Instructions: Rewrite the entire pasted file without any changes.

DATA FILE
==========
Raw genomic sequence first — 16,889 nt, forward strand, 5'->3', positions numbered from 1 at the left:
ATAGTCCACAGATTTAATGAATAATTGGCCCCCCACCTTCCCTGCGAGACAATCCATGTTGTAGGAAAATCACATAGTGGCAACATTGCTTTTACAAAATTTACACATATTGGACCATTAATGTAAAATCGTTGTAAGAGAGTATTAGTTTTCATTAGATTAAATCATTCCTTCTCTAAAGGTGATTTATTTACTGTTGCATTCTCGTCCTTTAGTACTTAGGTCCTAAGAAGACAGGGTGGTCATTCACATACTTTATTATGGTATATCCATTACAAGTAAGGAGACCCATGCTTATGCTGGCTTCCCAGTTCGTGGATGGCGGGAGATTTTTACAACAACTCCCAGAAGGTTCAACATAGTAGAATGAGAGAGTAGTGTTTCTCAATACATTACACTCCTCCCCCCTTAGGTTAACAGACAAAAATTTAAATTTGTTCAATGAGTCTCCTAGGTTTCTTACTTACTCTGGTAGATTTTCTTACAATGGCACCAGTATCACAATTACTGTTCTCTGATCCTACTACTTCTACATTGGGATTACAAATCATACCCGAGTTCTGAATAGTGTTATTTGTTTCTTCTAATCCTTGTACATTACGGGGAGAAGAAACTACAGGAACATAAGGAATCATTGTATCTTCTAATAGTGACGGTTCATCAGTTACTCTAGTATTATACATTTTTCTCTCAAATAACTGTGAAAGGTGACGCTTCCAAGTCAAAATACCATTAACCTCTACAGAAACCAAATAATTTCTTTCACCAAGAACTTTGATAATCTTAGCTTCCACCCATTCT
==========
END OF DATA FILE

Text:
Raw genomic sequence first — 16,889 nt, forward strand, 5'->3', positions numbered from 1 at the left:
ATAGTCCACAGATTTAATGAATAATTGGCCCCCCACCTTCCCTGCGAGACAATCCATGTTGTAGGAAAATCACATAGTGGCAACATTGCTTTTACAAAATTTACACATATTGGACCATTAATGTAAAATCGTTGTAAGAGAGTATTAGTTTTCATTAGATTAAATCATTCCTTCTCTAAAGGTGATTTATTTACTGTTGCATTCTCGTCCTTTAGTACTTAGGTCCTAAGAAGACAGGGTGGTCATTCACATACTTTATTATGGTATATCCATTACAAGTAAGGAGACCCATGCTTATGCTGGCTTCCCAGTTCGTGGATGGCGGGAGATTTTTACAACAACTCCCAGAAGGTTCAACATAGTAGAATGAGAGAGTAGTGTTTCTCAATACATTACACTCCTCCCCCCTTAGGTTAACAGACAAAAATTTAAATTTGTTCAATGAGTCTCCTAGGTTTCTTACTTACTCTGGTAGATTTTCTTACAATGGCACCAGTATCACAATTACTGTTCTCTGATCCTACTACTTCTACATTGGGATTACAAATCATACCCGAGTTCTGAATAGTGTTATTTGTTTCTTCTAATCCTTGTACATTACGGGGAGAAGAAACTACAGGAACATAAGGAATCATTGTATCTTCTAATAGTGACGGTTCATCAGTTACTCTAGTATTATACATTTTTCTCTCAAATAACTGTGAAAGGTGACGCTTCCAAGTCAAAATACCATTAACCTCTACAGAAACCAAATAATTTCTTTCACCAAGAACTTTGATAATCTTAGCTTCCACCCATTCT